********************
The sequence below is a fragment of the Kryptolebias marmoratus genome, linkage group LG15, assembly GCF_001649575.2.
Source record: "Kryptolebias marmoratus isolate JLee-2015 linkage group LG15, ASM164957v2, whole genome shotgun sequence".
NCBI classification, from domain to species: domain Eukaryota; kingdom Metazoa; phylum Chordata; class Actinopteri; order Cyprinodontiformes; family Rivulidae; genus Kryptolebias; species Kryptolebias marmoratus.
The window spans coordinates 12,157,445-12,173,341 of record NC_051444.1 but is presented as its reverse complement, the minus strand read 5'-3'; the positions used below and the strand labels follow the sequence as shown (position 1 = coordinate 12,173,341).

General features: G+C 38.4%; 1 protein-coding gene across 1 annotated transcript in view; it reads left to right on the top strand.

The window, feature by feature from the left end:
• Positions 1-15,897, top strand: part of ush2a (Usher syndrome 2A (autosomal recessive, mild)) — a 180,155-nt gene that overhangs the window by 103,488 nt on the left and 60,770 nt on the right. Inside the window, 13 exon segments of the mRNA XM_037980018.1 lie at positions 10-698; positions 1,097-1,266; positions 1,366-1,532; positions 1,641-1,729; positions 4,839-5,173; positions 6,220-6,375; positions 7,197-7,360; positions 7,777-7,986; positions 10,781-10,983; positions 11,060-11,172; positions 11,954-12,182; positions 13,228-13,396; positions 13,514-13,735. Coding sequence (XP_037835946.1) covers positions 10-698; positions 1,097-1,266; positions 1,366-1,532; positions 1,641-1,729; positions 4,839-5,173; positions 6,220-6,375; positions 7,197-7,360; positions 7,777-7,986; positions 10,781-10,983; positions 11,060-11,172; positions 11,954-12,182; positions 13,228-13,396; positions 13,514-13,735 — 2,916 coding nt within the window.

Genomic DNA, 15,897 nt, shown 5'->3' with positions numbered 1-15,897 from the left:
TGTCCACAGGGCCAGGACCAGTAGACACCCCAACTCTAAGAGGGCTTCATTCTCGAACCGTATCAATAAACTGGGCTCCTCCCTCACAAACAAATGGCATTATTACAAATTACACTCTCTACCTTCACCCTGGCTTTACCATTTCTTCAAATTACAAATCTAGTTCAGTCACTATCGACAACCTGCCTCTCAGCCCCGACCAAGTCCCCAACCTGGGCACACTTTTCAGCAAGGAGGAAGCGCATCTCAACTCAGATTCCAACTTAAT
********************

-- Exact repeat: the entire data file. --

The sequence below is a fragment of the Kryptolebias marmoratus genome, linkage group LG15, assembly GCF_001649575.2.
Source record: "Kryptolebias marmoratus isolate JLee-2015 linkage group LG15, ASM164957v2, whole genome shotgun sequence".
NCBI classification, from domain to species: domain Eukaryota; kingdom Metazoa; phylum Chordata; class Actinopteri; order Cyprinodontiformes; family Rivulidae; genus Kryptolebias; species Kryptolebias marmoratus.
The window spans coordinates 12,157,445-12,173,341 of record NC_051444.1 but is presented as its reverse complement, the minus strand read 5'-3'; the positions used below and the strand labels follow the sequence as shown (position 1 = coordinate 12,173,341).

General features: G+C 38.4%; 1 protein-coding gene across 1 annotated transcript in view; it reads left to right on the top strand.

The window, feature by feature from the left end:
• Positions 1-15,897, top strand: part of ush2a (Usher syndrome 2A (autosomal recessive, mild)) — a 180,155-nt gene that overhangs the window by 103,488 nt on the left and 60,770 nt on the right. Inside the window, 13 exon segments of the mRNA XM_037980018.1 lie at positions 10-698; positions 1,097-1,266; positions 1,366-1,532; positions 1,641-1,729; positions 4,839-5,173; positions 6,220-6,375; positions 7,197-7,360; positions 7,777-7,986; positions 10,781-10,983; positions 11,060-11,172; positions 11,954-12,182; positions 13,228-13,396; positions 13,514-13,735. Coding sequence (XP_037835946.1) covers positions 10-698; positions 1,097-1,266; positions 1,366-1,532; positions 1,641-1,729; positions 4,839-5,173; positions 6,220-6,375; positions 7,197-7,360; positions 7,777-7,986; positions 10,781-10,983; positions 11,060-11,172; positions 11,954-12,182; positions 13,228-13,396; positions 13,514-13,735 — 2,916 coding nt within the window.

Genomic DNA, 15,897 nt, shown 5'->3' with positions numbered 1-15,897 from the left:
TGTCCACAGGGCCAGGACCAGTAGACACCCCAACTCTAAGAGGGCTTCATTCTCGAACCGTATCAATAAACTGGGCTCCTCCCTCACAAACAAATGGCATTATTACAAATTACACTCTCTACCTTCACCCTGGCTTTACCATTTCTTCAAATTACAAATCTAGTTCAGTCACTATCGACAACCTGCCTCTCAGCCCCGACCAAGTCCCCAACCTGGGCACACTTTTCAGCAAGGAGGAAGCGCATCTCAACTCAGATTCCAACTTAAT